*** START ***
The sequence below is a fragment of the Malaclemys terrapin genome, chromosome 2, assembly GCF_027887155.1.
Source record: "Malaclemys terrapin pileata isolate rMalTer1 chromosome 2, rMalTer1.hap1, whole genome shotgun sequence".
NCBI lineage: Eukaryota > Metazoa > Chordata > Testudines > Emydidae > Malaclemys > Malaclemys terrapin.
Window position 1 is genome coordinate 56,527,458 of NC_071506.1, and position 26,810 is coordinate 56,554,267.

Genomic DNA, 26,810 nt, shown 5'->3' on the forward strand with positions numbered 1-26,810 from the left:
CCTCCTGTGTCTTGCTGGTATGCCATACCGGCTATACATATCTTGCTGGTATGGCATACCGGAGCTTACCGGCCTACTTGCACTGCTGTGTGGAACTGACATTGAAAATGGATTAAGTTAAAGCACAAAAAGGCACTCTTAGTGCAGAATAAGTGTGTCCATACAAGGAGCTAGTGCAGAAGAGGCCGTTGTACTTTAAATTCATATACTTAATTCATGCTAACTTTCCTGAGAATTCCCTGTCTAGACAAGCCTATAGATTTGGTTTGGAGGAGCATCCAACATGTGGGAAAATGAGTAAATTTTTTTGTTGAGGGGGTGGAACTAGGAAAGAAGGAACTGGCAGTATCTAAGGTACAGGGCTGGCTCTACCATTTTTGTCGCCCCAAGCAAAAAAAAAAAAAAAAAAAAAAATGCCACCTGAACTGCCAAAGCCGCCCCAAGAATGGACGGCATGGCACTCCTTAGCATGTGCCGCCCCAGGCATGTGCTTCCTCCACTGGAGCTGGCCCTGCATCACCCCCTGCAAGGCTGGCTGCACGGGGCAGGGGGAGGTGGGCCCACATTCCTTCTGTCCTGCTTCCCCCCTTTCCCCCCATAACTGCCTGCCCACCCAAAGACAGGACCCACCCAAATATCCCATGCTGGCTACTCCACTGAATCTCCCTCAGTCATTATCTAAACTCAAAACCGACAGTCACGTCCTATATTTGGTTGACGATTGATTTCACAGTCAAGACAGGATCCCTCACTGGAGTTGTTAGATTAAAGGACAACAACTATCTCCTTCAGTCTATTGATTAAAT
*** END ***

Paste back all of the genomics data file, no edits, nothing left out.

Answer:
The sequence below is a fragment of the Malaclemys terrapin genome, chromosome 2, assembly GCF_027887155.1.
Source record: "Malaclemys terrapin pileata isolate rMalTer1 chromosome 2, rMalTer1.hap1, whole genome shotgun sequence".
NCBI lineage: Eukaryota > Metazoa > Chordata > Testudines > Emydidae > Malaclemys > Malaclemys terrapin.
Window position 1 is genome coordinate 56,527,458 of NC_071506.1, and position 26,810 is coordinate 56,554,267.

Genomic DNA, 26,810 nt, shown 5'->3' on the forward strand with positions numbered 1-26,810 from the left:
CCTCCTGTGTCTTGCTGGTATGCCATACCGGCTATACATATCTTGCTGGTATGGCATACCGGAGCTTACCGGCCTACTTGCACTGCTGTGTGGAACTGACATTGAAAATGGATTAAGTTAAAGCACAAAAAGGCACTCTTAGTGCAGAATAAGTGTGTCCATACAAGGAGCTAGTGCAGAAGAGGCCGTTGTACTTTAAATTCATATACTTAATTCATGCTAACTTTCCTGAGAATTCCCTGTCTAGACAAGCCTATAGATTTGGTTTGGAGGAGCATCCAACATGTGGGAAAATGAGTAAATTTTTTTGTTGAGGGGGTGGAACTAGGAAAGAAGGAACTGGCAGTATCTAAGGTACAGGGCTGGCTCTACCATTTTTGTCGCCCCAAGCAAAAAAAAAAAAAAAAAAAAAAATGCCACCTGAACTGCCAAAGCCGCCCCAAGAATGGACGGCATGGCACTCCTTAGCATGTGCCGCCCCAGGCATGTGCTTCCTCCACTGGAGCTGGCCCTGCATCACCCCCTGCAAGGCTGGCTGCACGGGGCAGGGGGAGGTGGGCCCACATTCCTTCTGTCCTGCTTCCCCCCTTTCCCCCCATAACTGCCTGCCCACCCAAAGACAGGACCCACCCAAATATCCCATGCTGGCTACTCCACTGAATCTCCCTCAGTCATTATCTAAACTCAAAACCGACAGTCACGTCCTATATTTGGTTGACGATTGATTTCACAGTCAAGACAGGATCCCTCACTGGAGTTGTTAGATTAAAGGACAACAACTATCTCCTTCAGTCTATTGATTAAAT